Organized Sports and Children Series
The first three parts of the “Organized Sports and Children” series looked at the benefits of organized sports as a type of exercise for kids, age guidelines for participation in organized sports, and how to choose the right youth sports program.
Part four will examine the role of parental involvement in organized sports and give specific advice on how parents can support their children during sports activities.
Parental Involvement in Youth Sports
Parental involvement in youth sports is extremely important. When it comes to organized sports and children, parents can serve as coach, facilitator and even sports psychologist at times. Fulfilling all of those roles means lending physical, financial, and emotional support to your child.
Studies have shown that positive parental involvement can help a young athlete find greater enjoyment in his or her sport, develop a healthy sense of self-esteem, and cope well with the outcome of a game—whether it’s been won or lost.
Alternatively, the same studies show that negative parental pressure caused young athletes to be unhappy with their participation in youth sports, have a negative or uncertain sense of self-esteem, and associate stress with playing sports.
These studies make it clear that children need the right kind of support from parents during their involvement in youth sports.
Positive Ways to Support Your Child in Youth Sports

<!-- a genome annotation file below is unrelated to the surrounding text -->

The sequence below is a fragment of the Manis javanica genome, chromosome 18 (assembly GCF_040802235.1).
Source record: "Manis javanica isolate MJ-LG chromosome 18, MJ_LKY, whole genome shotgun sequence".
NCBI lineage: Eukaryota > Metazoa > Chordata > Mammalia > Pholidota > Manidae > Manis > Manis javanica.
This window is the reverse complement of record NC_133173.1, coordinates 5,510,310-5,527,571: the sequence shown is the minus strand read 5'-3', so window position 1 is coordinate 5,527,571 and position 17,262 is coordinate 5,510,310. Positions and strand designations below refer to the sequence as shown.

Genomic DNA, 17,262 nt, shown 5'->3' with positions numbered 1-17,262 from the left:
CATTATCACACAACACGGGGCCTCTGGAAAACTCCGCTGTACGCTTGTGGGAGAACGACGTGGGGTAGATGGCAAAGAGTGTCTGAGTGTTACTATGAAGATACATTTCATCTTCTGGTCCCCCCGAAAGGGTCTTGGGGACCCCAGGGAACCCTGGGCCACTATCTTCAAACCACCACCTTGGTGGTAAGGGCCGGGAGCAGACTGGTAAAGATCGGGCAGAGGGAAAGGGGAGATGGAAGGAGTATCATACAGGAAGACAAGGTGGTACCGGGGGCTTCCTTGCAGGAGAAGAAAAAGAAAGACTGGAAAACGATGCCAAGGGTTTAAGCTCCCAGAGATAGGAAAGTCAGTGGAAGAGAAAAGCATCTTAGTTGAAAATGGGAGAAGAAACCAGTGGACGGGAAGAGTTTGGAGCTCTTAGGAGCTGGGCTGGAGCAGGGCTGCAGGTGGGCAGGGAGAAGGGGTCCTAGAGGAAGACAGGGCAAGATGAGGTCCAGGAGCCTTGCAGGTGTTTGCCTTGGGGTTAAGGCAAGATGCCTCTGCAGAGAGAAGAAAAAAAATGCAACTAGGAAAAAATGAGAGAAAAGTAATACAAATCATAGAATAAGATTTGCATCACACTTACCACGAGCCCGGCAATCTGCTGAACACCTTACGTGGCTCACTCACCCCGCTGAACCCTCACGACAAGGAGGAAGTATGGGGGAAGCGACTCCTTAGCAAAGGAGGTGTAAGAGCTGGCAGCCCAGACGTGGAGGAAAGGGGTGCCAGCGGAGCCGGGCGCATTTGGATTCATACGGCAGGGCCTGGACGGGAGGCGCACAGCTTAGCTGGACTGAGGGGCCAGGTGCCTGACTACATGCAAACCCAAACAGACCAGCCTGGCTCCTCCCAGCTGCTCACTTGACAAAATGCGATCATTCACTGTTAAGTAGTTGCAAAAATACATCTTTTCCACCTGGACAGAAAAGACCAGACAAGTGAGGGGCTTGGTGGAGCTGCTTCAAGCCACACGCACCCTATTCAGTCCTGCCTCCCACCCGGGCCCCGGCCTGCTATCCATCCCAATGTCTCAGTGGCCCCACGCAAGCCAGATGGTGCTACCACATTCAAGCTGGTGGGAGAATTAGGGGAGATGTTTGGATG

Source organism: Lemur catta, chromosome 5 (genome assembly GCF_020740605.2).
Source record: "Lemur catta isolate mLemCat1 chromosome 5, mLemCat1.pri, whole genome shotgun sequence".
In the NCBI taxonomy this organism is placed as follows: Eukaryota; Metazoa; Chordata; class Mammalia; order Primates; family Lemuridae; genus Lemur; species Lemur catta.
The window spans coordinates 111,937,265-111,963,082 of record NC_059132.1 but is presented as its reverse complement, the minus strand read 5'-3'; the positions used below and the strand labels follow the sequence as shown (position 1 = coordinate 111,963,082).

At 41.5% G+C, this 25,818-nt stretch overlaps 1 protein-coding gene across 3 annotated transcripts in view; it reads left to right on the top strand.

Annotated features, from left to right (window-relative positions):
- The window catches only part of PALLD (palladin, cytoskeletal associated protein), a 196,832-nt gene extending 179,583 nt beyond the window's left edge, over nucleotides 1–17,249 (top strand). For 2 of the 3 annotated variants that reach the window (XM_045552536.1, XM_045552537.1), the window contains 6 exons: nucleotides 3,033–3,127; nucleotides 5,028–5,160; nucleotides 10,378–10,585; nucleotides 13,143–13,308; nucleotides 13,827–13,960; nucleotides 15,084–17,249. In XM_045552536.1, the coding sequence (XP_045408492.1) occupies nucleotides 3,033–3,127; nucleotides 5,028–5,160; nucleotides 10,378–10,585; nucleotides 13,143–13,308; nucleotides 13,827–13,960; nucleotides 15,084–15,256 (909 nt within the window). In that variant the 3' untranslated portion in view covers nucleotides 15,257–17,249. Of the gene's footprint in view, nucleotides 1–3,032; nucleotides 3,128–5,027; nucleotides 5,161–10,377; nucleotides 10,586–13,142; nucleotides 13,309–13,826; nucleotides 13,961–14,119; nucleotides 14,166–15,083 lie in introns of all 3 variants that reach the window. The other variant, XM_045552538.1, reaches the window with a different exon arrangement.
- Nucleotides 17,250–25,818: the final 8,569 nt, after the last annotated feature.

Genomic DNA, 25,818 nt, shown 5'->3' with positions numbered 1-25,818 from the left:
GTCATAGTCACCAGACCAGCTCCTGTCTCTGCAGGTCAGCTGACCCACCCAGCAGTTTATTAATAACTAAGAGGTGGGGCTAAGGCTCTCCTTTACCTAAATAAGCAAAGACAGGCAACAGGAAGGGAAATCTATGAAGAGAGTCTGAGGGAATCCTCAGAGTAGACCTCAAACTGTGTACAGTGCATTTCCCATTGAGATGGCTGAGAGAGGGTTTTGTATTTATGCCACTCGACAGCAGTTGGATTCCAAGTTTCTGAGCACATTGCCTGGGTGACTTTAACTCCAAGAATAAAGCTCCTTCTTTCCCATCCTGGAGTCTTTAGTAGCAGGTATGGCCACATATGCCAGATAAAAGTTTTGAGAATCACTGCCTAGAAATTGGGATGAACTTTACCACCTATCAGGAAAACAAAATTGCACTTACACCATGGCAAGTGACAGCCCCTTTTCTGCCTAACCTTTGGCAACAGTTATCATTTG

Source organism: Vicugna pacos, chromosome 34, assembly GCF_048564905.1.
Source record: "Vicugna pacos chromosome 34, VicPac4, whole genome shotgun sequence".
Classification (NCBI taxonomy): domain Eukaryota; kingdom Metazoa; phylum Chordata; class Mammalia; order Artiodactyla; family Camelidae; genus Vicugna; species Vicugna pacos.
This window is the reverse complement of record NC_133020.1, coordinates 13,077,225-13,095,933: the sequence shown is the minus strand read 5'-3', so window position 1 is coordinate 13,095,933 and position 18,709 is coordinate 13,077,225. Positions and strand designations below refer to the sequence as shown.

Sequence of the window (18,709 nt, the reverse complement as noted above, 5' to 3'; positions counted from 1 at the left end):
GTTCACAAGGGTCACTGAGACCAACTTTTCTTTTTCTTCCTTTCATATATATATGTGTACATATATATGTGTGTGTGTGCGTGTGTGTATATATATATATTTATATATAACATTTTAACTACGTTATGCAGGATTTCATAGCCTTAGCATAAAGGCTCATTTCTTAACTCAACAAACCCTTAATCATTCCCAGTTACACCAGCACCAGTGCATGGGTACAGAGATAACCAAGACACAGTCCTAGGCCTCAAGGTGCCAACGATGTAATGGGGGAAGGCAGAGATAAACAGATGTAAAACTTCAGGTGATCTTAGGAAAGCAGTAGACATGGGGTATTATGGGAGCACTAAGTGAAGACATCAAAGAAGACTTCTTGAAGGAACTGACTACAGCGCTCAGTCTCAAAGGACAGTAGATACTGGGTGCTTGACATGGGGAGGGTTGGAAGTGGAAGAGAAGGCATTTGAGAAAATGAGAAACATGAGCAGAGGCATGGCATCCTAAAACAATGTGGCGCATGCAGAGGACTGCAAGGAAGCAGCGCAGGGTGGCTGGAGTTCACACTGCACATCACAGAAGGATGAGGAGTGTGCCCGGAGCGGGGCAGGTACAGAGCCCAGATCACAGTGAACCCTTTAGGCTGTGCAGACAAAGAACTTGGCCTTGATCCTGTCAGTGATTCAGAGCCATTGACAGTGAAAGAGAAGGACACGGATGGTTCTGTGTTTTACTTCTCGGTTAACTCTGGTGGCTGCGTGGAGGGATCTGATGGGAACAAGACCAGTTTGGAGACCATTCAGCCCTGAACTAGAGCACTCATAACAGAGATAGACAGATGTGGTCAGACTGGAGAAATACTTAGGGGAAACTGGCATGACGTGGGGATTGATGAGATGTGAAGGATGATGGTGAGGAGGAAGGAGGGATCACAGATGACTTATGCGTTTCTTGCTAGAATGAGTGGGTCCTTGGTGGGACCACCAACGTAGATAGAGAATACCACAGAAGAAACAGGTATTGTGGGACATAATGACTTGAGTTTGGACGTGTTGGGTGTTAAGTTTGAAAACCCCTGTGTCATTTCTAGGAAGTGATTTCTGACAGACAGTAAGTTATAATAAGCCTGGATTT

The level of support children need from parents varies from child to child. Some children will need hyper-involved parents, while others want parents to back off entirely. What is most important is that your child perceives you are giving the right amount of support. According to researchers, the way your child perceives your involvement is more important than what you actually do.
Here are some positive ways you can support your child:
- Attend your child’s games
- Help your child practice at home
- Allow your child to choose which youth sports he participates in
- Verbally encourage your child and congratulate him on accomplishments
- Help your child understand how to view failures as opportunities to get feedback and improve
- Provide your child with the proper sports equipment
If you’re unsure of how your child perceives your involvement in her youth sports activity, ask her how she feels. Studies recommend that parents discuss their involvement with children. Find out what you do that your child really appreciates and also be sure to find out if there’s anything you do that makes the child feel stressed or embarrassed.
After you’ve had this discussion with your child, you can adjust your parental involvement to a level that will make the child feel comfortable.